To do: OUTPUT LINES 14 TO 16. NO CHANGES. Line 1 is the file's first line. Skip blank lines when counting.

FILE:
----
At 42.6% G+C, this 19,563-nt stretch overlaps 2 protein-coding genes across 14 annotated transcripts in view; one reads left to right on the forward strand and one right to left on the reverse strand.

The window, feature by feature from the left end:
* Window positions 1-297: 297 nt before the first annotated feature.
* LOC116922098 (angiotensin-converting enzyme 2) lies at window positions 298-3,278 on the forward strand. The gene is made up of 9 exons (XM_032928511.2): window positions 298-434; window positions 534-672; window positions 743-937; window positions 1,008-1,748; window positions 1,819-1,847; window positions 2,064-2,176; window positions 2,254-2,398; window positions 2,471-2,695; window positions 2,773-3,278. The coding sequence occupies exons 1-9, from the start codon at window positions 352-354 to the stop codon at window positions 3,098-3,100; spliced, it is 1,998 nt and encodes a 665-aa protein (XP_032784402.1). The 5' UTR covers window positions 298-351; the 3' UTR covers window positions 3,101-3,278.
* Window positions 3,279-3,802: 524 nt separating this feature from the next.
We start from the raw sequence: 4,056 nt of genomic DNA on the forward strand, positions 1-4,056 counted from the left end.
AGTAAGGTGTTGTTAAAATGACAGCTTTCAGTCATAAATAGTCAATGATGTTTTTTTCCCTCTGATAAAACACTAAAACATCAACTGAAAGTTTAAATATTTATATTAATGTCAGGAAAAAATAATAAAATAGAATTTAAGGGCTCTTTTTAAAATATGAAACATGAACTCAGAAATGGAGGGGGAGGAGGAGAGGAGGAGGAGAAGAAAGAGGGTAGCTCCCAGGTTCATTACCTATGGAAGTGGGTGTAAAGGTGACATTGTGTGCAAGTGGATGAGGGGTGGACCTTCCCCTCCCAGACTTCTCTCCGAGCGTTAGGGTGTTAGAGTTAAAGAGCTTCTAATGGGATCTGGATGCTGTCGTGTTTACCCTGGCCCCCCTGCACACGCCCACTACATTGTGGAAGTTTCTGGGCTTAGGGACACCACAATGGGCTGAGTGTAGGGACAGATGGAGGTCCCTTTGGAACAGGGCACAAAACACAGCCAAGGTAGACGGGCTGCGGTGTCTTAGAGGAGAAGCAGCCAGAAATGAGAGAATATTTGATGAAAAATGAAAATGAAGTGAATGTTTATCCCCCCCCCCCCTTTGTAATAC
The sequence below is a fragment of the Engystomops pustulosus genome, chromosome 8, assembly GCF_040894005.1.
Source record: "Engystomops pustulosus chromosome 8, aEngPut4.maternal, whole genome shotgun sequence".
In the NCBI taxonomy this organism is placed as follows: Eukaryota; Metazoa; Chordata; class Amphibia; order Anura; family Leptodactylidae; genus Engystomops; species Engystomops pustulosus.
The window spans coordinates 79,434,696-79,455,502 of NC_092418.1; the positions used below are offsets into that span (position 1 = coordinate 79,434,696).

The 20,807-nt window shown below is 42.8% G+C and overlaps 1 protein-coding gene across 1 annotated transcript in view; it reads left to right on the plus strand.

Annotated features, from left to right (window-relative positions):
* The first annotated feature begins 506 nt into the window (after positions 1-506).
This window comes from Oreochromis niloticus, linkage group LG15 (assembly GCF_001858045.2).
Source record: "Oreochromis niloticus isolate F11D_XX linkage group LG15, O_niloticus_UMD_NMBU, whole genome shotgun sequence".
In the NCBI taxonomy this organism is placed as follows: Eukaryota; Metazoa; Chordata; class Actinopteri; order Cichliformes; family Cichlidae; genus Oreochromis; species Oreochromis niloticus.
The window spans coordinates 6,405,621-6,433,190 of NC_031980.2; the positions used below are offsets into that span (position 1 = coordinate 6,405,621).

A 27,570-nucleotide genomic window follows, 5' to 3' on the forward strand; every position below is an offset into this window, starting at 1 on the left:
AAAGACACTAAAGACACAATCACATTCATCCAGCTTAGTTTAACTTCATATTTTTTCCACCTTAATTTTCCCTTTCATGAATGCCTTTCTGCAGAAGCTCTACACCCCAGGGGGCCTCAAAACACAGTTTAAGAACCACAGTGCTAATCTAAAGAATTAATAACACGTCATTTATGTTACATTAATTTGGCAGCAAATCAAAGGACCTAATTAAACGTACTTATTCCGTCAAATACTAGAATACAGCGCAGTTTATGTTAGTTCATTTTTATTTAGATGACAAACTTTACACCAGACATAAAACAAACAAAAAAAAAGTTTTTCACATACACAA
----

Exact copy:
* The first annotated feature begins 506 nt into the window (after positions 1-506).
This window comes from Oreochromis niloticus, linkage group LG15 (assembly GCF_001858045.2).
Source record: "Oreochromis niloticus isolate F11D_XX linkage group LG15, O_niloticus_UMD_NMBU, whole genome shotgun sequence".